|Lexus has replaced the executive saloon GS with a new model that it hopes will be more competitive against the premium German trio of Audi A6, BMW 5-Series and Mercedes-Benz E-Class.|
|Key rival:||BMW 5 Series|
|Lexus ES F Sport|
The executive saloon sector is dominated by a trio of excellent German machines with the Audi A6, BMW 5-Series and Mercedes-Benz E-Class accounting for around 80% of the volume. However, Lexus is seeking to make a larger inroad than it has previously managed with the outgoing GS model.
The new ES replaces that car, but is priced to be significantly more appealing, and the whole-life-cost equation is where things get really interesting for companies and their drivers thanks to the petrol-electric powertrain propelling the new car from Toyota’s luxury brand.
Described by Lexus as a “self-charging hybrid”, the ES is like all Lexus models in that it has a small battery that can run the car for something in the region of a mile at a time without needing the engine, and recharges using energy created under braking. That means it compares well with rival models from a CO2 perspective – the ES starts at 100g/km, while the best the German trio can hit is 117g/km.
Those numbers lead to a huge benefit-in-kind saving with the ES, especially since its hybrid powertrain isn’t subject to the same four-band Benefit-in-Kind penalty as its diesel rivals.
The ES looks smart from the front, though the rear has an odd lip to the boot, as if the designer has half-heartedly tried to integrate a spoiler.
Behind the wheel, the ES is clearly set up with comfort as a key priority. The front-wheel-drive car won’t have its rivals worried from a dynamic point of view, even though its steering is well-weighted and direct, and comfort and refinement are both very impressive.
The powertrain, combining 2.5-litre petrol engine with an electric motor for a combined 215hp, is all new. As with such powerplants, it’s vocal under acceleration, albeit much better than previous versions.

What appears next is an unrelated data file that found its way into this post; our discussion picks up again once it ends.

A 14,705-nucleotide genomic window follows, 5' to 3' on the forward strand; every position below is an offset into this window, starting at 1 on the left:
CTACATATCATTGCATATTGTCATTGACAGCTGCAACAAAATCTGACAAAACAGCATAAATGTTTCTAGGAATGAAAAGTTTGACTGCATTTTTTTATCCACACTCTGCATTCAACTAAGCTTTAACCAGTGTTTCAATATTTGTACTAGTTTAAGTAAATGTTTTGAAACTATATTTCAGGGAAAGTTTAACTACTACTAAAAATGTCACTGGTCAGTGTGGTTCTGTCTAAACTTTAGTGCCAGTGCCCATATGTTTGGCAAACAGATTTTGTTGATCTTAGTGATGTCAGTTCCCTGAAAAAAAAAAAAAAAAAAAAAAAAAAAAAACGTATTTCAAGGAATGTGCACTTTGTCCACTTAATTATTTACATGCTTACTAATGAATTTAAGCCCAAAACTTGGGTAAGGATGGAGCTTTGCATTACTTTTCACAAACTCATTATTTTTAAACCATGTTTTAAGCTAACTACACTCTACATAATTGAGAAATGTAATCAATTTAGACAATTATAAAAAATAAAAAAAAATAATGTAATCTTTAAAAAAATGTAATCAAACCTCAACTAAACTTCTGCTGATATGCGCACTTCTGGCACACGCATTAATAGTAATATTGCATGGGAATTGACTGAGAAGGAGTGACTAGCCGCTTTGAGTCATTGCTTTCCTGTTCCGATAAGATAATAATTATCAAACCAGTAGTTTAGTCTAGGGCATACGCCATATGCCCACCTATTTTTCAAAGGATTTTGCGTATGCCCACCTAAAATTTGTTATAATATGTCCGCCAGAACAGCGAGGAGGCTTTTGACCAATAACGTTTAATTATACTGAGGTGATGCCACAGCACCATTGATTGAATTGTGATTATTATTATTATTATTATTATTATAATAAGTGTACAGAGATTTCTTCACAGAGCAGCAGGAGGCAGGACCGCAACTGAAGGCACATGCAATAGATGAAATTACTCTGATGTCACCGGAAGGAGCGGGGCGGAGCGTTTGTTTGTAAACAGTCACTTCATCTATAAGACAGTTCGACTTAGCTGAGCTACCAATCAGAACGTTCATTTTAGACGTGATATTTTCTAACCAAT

The ES feels like a big car through the bends, and the body roll proves that it is aimed more at comfort than driver engagement. Which isn’t necessarily a bad thing for the occupants.
Entry ES spec costs £35,195 and is well equipped, with powered heated leather seats, sat-nav, parking assist including reversing camera, sunroof and privacy glass. The step up to F Sport is largely cosmetic, but includes 19-inch alloys and adaptive suspension, while the top-spec Takumi, which will only be taken by 5% of buyers, gets a full suite of safety systems, and a larger 12.3-inch screen. More than half of ES buyers are expected to go for the entry model.
On the inside, the cabin is chock full of high-quality materials, although it’s disappointing to find Lexus’ poor infotainment control system is still alive and well. Rather than touchscreen or rotary dial, it uses a trackpad, which means the driver has to take their eyes off the road for way too long to locate the cursor and make sure they have moved it to where they want. At least the screen is clear and huge, at 12.3 inches, but it’s a deeply flawed system compared with the better efforts in every rival.
Still, legroom is good front and rear, although the low roofline means headroom is at something of a surprising premium.